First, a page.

14 August, 2017
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At Healthfully, we strive to deliver objective content that is accurate and up-to-date. Our team periodically reviews articles in order to ensure content quality. The sources cited below consist of evidence from peer-reviewed journals, prominent medical organizations, academic associations, and government data.
- Cleveland Clinic: Inflammation: What You Need to Know
- American Heart Association: Inflammation, Heart Disease and Stroke: The Role of C-reactive protein
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What is Chronic Inflammation?
Inflammation is the body’s response to injury or infection. There are two types of inflammation: acute and chronic. Acute inflammation is a normal and helpful component of the body’s response to injury. It's immediate and temporary. Chronic inflammation, on the other hand, is persistent inflammation that has gone out of control. This ongoing inflammatory response causes progressive damage to the body that leads to a variety of diseases.
Signs & Symptoms
Signs of inflammation include redness at the site of inflammation, swelling of joints, a feeling of warmth in the joints, joint pain and stiffness. Fatigue, fever, headaches and loss of appetite can also be symptoms of inflammation. Immobility and loss of joint function can result from chronic inflammation.
Markers of inflammation can be detected in blood tests. C-reactive protein is one of the key markers. The blood markers that indicate inflammation also help predict the risk of developing certain types of diseases.
Inflammation can be caused by physical damage to a joint or a viral or bacterial infection in a joint or body tissue. The body responds to these conditions by releasing white blood cells that attack the problem.
Physical and psychological stress exacerbates inflammation because the hormones your body releases when you experience stress can damage your immune system, and inflammation is the body’s response to that damage. A University of California study published in a 2008 issue of the journal Biological Psychiatry found that a lack of sleep, often caused by stress, triggers an inflammatory response in women. Other studies have found that loneliness, anger and hostility all increase blood markers of inflammation.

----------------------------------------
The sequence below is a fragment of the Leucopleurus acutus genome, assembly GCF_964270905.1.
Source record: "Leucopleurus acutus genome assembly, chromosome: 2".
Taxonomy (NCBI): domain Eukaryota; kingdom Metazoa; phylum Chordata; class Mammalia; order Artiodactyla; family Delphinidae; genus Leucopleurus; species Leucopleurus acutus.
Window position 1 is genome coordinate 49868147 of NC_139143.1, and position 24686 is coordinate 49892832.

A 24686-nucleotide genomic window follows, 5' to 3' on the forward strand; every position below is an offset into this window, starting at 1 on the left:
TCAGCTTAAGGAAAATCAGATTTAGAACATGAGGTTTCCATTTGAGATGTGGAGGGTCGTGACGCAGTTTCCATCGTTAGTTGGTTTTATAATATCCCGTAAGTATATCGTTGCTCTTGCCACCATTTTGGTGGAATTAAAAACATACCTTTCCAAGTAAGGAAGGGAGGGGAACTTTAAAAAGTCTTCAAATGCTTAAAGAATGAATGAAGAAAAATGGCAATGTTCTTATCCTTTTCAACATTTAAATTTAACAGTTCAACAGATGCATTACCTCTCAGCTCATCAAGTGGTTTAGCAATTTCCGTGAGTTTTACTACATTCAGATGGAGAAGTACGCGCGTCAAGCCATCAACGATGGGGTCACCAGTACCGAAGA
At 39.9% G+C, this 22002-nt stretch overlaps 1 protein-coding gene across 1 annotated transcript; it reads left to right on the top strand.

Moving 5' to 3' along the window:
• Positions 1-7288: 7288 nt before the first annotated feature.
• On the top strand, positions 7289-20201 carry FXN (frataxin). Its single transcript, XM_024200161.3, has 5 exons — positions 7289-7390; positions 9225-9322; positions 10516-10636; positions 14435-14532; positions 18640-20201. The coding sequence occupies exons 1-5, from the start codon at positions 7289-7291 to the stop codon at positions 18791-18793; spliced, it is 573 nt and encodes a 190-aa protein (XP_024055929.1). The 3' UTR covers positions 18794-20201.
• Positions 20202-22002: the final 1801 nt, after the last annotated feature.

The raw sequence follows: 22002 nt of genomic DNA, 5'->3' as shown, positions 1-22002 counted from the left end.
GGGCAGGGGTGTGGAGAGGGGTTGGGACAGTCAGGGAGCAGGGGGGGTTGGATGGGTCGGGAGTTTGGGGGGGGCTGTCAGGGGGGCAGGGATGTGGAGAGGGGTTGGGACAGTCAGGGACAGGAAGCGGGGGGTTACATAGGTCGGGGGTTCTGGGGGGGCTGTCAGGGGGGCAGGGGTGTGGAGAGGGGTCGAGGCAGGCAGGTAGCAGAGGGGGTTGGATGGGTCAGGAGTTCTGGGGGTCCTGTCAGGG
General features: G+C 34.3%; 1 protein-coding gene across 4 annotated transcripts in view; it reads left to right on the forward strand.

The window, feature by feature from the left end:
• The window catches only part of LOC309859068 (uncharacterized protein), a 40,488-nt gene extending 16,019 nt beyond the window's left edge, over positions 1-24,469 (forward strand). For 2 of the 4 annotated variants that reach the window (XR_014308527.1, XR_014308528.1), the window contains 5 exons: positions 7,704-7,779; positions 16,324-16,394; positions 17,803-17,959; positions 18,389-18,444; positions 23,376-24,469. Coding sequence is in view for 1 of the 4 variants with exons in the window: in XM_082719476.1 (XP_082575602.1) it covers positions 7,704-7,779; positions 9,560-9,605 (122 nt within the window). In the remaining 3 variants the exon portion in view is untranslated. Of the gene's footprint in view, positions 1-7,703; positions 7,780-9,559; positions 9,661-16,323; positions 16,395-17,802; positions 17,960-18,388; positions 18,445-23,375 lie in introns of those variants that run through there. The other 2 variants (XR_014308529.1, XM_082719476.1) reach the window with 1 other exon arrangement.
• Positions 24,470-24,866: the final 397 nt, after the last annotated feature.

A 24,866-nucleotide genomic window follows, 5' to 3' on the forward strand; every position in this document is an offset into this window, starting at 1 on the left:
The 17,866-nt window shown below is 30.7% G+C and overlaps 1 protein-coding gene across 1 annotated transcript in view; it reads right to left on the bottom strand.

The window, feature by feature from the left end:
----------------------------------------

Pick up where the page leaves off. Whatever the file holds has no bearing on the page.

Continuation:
The disease that comes to mind most often at the mention of inflammation is arthritis. Another condition long associated with inflammation is vasculitis, an inflammation of the blood vessels. In fact, any medical condition that ends in “itis” is associated with inflammation.
In recent years, research has linked chronic inflammation to many other medical conditions, including heart disease and diabetes. Some of the symptoms associated with these diseases, such as high cholesterol, high blood pressure and atherosclerosis, are also linked to chronic inflammation. Chronic inflammation has also been associated with Alzheimer’s disease, macular degeneration and certain types of cancer.
Physical therapy and exercise can help maintain joint function. Heat treatments are often used to reduce inflammation because heat brings more blood to the affected area, reducing pain and stiffness.
Medical treatments to reduce pain and inflammation include over-the-counter drugs such as aspirin, ibuprofen and naproxen, and corticosteroids and other prescription medications.
Several lifestyle factors may have a positive effect on inflammation. The well-known Attica study from the University of Athens that linked the Mediterranean diet to a lower risk of heart disease found that this diet also reduces inflammation. A small study at Emory University School of Medicine in Atlanta found that yoga decreased blood markers for inflammation in people with heart disease. And several studies, including research reported in 2009 by Loma Linda University in California, have again shown the importance of a sense of humor: Patients with diabetes who viewed 30 minutes of humorous content every day in addition to taking their standard medications had much lower levels of C-reactive protein than those who only took standard medications.
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